Just about everybody is feeling some pain in the American wind power market as money becomes a commodity in short supply. Small and mid-size independent project developers are especially vulnerable, with a number pulling back on wind farm plans and looking for buyers of distressed assets. But a silver lining is forming. Tight turbine supplies are freeing up in the wake of delayed mega projects seeking new financial partners. As turbines ordered in bulk for delayed projects are put out to bid on a resale market, their prices are dropping to earlier levels, making marginal projects viable once more. Smaller wind developments are perhaps coming back into fashion while the big projects find their financial feet once more.
"Part of the problem with assessing where we're at, and where we're going to go, is that this is the most serious disruption we've seen in the financial markets and in the economy since the wind industry has really come into its own," says Ed Einowski of Stoel Rives, a law company based in Oregon. "The current economic difficulties would seem to have a bigger impact on the smaller developers. They tend to be not very well capitalised and their ability to withstand the current turmoil is more limited."
Economics specific to the capital-intensive wind industry are further complicated by a two- to four-year development process, which requires spending considerable amounts of cash while no new money comes in. Larger companies tend to have access to their own capital or they can borrow at lower rates, which allows them to carry their projects through rough times. Smaller businesses are usually not so lucky. Many are struggling under the radar, while the plight of others has been very public, such as Noble Environmental Power, a mid-sized developer based in Connecticut with an ambitious agenda throughout the Northeast and Midwest.
Last spring, amid a two-year spree that still included bringing more than 1000 MW online through the end of this year in New York alone, the company announced an Initial Public Offering (IPO) on the NASDAQ stock exchange. By October, Noble stopped work on two wind plants and sold a third, mostly built, project.
No failed businesses
Last month, Noble closed its Vermont branch office while linking its ongoing problems to the titanic failure of Lehman Brothers, a main financial backer. Its IPO ambitions are now largely considered a placeholder for better economic times. That is also considered the case for mid-sized developer First Wind (formerly UPC Wind), which announced IPO plans last spring, although it has not shown any signs, at least in public, of a slowdown.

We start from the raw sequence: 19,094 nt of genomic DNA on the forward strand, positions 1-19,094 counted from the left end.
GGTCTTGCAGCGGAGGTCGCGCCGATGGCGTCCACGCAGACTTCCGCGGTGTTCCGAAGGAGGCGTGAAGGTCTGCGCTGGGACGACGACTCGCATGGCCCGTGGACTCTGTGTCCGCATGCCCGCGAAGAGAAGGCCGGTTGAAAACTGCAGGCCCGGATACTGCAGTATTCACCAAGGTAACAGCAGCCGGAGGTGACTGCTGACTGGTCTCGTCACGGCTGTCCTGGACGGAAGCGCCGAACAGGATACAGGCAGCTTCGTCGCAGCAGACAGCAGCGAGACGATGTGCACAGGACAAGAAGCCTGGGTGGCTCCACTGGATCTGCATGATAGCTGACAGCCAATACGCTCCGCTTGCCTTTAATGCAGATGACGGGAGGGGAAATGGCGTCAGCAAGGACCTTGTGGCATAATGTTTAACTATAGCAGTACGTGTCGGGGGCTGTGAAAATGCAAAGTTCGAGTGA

No companies have yet toppled, but that could change. "One of the consequences of any economic downturn is a number of companies go out of business," Einowski says. "That's the truth no matter what industry you're talking about, so I would expect that there will be some failures in wind. How visible it will be I don't know, because the more vulnerable companies are the smaller ones, and they tend to be less visible anyway. So when they disappear, you might not notice it."
Even so, Einowski notes few who spend several years developing their projects willingly abandon them simply because bad times come calling. "That would be foolish," he says. "So they try their best to maintain them and find various strategies for getting over the current hump."
Money still available
One strategy for Walt Hornaday of Cielo, a small independent developer in Austin, Texas, is to focus on projects in the mid-size 100 MW or less range. Cielo has brought 1100 MW of wind plant online in the past eight years. "But on the side of financing, it's just going back to business plans that are similar to what we were doing through the post-Enron finance meltdown in 2002 and 2003," Hornaday says. "Solid projects will get funded, but speculative or very, very large ones won't. Projects in the $200 million range are more practical."
Ken Valley, president of Minneapolis-based Midwest Wind Finance, sees a similar trend. "Actually it's not too bad, because most of the financial firms out there that were doing the bigger projects are now stating publicly that smaller is better. It spreads out their risk a little bit more," he says. Valley founded Midwest Wind Finance in 2004 to help provide budding independent wind power producers with access to capital and wind turbines. He is working with more than 500 MW of projects, most in the 10-40 MW range, at different stages of advancement.
"And the other part is that when it comes to financing projects, there is still plenty of money available as long as the project clearly can show that it is a safe investment. We've always had to operate that way. We've always had to make sure projects have everything in place before we go get financing for them. So there has been no change in that market. To some degree it has, but it is not substantial. Really there have been more positives than negatives because people are now interested in doing smaller."
Paul White of Minnesota-based Project Resources Corporation (PRC), who specialises in putting together projects with equity provided by members of the local community in which the turbines will be located, feels fortunate that wind power is grounded in long term operating assets without fuel costs. PRC has roughly 30 MW online, is adding 50 MW this year and has a modest pipeline beyond. White believes smaller projects remain attractive to small and medium-sized investors, who see wind as a relatively safe investment and mostly immune to politics. While he has heard rumblings of a few companies that are overextended and on the edge of collapse, PRC has been able to move forward.